Firms that currently conduct an options business should evaluate, based on the facts and circumstances, whether undertaking a security futures business constitutes a material change in business operations. These firms should apply the criteria identified previously for assessing the materiality of the proposed expansion.
For firms that currently do not engage in an options business, it is likely that engaging in a security futures business will constitute a material change in business operations. As to these firms, if they have assessed the potential impact on their firm of adding a security futures business and would like District Office input on the issue of whether an application is required to approve this expansion, they can consult with the District Offices by submitting notice of their intent to engage in a security futures business to their District Office. The District Office will conduct an informal, expedited review of the firm's query that will include asking the firm questions about its existing operations and its potential security futures business. The District Office will then advise the firm regarding whether adding a security futures line of business constitutes a material change in business operations. If the District Office concludes that the firm should submit a continuing membership application, the District Office, in calculating the allotted review time, will give the firm credit for the amount of time elapsed since it provided the initial notice to the District Office.
This approach provides certain firms the opportunity to have a quick, informal assessment of whether they need to submit a continuing membership application, reduces the regulatory burden on some firms, and increases the efficiency of the continuing membership application process.
V. Analysts and Research Reports
Rule 2711 ("Research Analysts and Research Reports") generally restricts the relationship between a member's research and investment banking departments; requires disclosure of financial interests in covered companies by the member's analyst and the member; requires members to disclose existing and potential investment banking relationships with subject companies; imposes quiet periods for the issuance of research reports; restricts personal trading by analysts; and requires disclosure of information that helps investors track the correlation between an analyst's rating and the stock's price movements.49 The provisions of Rule 2711 are generally applicable to security futures. For example, the restrictions on personal trading by analysts extend to trading in security futures on companies covered by the analyst. Similarly, provisions addressing disclosure of members' or research analysts' ownership interests in a security include security futures interests held by that person. And, the Rule 2711 definition of "Research Report" includes certain written or electronic communications on security futures because security futures are defined as "equity securities" under the Exchange Act.50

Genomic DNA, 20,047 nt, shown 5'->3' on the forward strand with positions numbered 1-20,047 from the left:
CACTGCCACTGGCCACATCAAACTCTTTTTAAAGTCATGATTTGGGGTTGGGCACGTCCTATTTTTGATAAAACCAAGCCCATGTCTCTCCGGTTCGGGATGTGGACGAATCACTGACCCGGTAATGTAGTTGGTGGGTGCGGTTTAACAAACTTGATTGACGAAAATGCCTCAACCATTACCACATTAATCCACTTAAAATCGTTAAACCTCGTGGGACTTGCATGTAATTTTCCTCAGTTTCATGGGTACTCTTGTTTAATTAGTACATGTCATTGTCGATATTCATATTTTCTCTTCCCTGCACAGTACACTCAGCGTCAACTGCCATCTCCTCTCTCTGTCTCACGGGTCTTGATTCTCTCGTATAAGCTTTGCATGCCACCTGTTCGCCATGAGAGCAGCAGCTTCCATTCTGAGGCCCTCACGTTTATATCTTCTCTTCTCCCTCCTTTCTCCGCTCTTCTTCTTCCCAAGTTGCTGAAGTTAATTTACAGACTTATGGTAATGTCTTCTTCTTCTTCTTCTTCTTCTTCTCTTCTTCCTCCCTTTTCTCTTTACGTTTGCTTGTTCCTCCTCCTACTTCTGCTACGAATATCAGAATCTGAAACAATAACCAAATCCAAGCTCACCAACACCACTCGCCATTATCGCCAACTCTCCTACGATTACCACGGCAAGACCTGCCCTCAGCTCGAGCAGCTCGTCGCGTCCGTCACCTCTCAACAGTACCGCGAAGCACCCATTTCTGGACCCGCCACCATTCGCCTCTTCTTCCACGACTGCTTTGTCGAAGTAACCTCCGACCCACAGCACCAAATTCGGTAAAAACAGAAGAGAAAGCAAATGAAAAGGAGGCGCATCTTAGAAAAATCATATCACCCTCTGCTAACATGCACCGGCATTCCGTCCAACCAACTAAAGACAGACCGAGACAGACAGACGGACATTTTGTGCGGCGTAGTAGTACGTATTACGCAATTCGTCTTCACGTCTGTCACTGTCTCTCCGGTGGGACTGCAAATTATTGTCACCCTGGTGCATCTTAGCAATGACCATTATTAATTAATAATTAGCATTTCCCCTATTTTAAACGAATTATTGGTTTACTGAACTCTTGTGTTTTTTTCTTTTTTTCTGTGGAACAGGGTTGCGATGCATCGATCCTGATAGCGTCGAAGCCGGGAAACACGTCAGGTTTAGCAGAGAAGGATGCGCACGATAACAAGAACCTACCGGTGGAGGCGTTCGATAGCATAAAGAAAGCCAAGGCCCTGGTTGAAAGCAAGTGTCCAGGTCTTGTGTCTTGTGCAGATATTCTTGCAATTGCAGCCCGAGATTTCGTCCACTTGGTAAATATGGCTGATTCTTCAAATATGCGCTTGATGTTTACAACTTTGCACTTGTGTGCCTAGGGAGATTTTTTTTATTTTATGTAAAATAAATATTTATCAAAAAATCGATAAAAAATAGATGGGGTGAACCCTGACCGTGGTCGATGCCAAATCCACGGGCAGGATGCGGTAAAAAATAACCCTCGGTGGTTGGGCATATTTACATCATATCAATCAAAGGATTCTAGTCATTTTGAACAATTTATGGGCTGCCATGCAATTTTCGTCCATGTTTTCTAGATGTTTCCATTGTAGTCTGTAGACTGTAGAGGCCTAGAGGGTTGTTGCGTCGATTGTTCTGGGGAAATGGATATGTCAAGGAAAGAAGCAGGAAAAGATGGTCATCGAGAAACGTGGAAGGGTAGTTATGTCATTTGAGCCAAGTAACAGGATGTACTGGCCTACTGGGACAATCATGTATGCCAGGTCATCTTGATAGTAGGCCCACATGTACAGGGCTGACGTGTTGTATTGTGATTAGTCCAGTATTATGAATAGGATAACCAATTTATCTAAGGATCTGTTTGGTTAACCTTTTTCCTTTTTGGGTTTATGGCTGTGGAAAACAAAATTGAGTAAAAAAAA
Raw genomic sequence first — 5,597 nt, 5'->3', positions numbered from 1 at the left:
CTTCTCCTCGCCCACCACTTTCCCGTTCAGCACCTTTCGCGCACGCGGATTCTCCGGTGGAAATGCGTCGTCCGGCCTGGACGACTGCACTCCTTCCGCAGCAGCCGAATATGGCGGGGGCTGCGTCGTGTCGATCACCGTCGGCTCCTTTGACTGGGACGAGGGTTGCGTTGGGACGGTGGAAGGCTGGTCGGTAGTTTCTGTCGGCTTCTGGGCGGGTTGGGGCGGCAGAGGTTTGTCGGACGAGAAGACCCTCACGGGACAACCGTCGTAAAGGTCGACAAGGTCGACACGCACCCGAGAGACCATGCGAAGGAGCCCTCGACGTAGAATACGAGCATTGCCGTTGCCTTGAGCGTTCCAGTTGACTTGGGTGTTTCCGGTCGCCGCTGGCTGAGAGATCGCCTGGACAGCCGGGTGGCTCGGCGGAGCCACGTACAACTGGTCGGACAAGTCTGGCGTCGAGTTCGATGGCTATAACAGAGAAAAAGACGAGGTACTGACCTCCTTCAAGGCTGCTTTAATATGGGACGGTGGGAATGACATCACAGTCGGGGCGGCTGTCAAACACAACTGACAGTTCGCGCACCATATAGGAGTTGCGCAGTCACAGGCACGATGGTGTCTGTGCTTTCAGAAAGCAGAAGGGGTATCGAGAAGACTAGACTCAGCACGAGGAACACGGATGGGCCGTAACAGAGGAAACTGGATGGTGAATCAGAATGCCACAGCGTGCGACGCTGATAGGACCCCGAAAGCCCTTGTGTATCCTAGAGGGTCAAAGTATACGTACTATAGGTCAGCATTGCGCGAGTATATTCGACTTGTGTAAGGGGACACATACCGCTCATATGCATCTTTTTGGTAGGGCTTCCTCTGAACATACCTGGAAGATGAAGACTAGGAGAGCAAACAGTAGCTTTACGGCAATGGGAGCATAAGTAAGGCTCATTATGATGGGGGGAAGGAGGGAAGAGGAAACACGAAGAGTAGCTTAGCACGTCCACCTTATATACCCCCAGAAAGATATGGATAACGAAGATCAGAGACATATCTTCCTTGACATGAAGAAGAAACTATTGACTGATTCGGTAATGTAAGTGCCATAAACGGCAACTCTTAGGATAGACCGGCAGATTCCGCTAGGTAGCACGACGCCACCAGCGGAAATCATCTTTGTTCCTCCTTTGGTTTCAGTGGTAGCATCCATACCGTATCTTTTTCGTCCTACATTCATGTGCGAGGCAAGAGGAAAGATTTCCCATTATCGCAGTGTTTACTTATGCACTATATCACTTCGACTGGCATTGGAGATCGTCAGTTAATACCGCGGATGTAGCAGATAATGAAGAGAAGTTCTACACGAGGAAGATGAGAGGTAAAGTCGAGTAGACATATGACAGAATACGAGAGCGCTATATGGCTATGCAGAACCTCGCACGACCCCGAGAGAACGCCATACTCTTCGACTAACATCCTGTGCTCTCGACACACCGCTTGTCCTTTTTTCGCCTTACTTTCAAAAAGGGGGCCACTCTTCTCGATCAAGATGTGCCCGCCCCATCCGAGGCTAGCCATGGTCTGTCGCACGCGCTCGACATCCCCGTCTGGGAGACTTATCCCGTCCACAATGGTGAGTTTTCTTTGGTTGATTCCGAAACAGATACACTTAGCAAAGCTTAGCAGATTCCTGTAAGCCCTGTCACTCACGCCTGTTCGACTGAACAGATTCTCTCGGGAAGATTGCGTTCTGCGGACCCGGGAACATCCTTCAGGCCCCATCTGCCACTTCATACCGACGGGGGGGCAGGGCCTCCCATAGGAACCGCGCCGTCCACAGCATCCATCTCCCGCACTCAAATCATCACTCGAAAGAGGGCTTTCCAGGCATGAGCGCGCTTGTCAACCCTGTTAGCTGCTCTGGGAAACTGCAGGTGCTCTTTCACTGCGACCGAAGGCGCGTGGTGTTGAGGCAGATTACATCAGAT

1 Appendix E of Pub. L. No. 106-554, 114 Stat. 2763. Under Section 3(a)(55)(A) of the Securities Exchange Act of 1934 ("Exchange Act"), the term "security future" is defined as a contract of sale for future delivery of a single security or of a narrow-based security index. 15 U.S.C. 78c(a)(55)(A). Under Exchange Act Section 3(a)(56), the term "security futures product" is defined as a security future or an option on a security future. 15 U.S.C. 78c(a)(56).
2 See, e.g., Exchange Act Section 3(a)(10) (15 U.S.C. 78c(a)(10)).
3 The term "security future" is defined in CEA Section 1a(31) (7 U.S.C. 1a(31)) as a contract of sale for future delivery of a single security or a narrow-based security index. Under CEA Section 1a(33) (7 U.S.C. 1a(33)), the term "security futures product" is defined as a security future or an option on a security future.
4 See Exchange Act Section 6(g) (15 U.S.C. 78f(g)); CEA Section 5f (7 U.S.C. 7b-1).
5 CEA Section 4f(a)(2) (7 U.S.C. 6f(a)(2)); 66 FR 43080 (August 17, 2001).
6 Exchange Act Section 15(b)(11)(a)(i) (15 U.S.C. 78o(b)(11)(a)(i)); 66 FR 45138 (August 27, 2001).
7 NASD rules apply only to NASD members. Because FCMs and IBs that are notice-registered with the SEC are not required to become NASD members, any NASD rule changes, including the ones explained here, may not apply to them.
8 See generally Exchange Act Section 19(b)(7)(A) (15 U.S.C. 78s(b)(7)(A)) (mandating that national securities exchanges or national securities associations registered with the SEC develop rules effectuating the obligation of these SROs to enforce the securities laws and to propose rule changes developing, among other things, sales practices for persons who effect transactions in security futures products); see also Exchange Act Section 15A(k)(2)(D) (15 U.S.C. 78o-3(k)(2)(D) (requiring registered futures associations that apply for registration as a limited purpose national securities association to have rules that ensure that members meet such standards of training, experience, and competence necessary to effect transactions in security futures products and are tested for their knowledge of securities and security futures products).
9 Rule 1022(f)(5) and (g)(3), respectively; see also changes to Interpretive Materials 1022-1 and 1022-2. IM-1022-1 replaces references to the old category, Registered Options Principals, with the new category of Registered Options and Security Futures Principals and reflects that a Registered Options and Security Futures Principal may supervise security futures trading activities. Likewise, IM-1022-2 now reflects that a Limited Principal - General Securities Sales Supervisor may also supervise security futures sales activities.
10 Rule 1032(a)(2)(E) and (d)(4), respectively.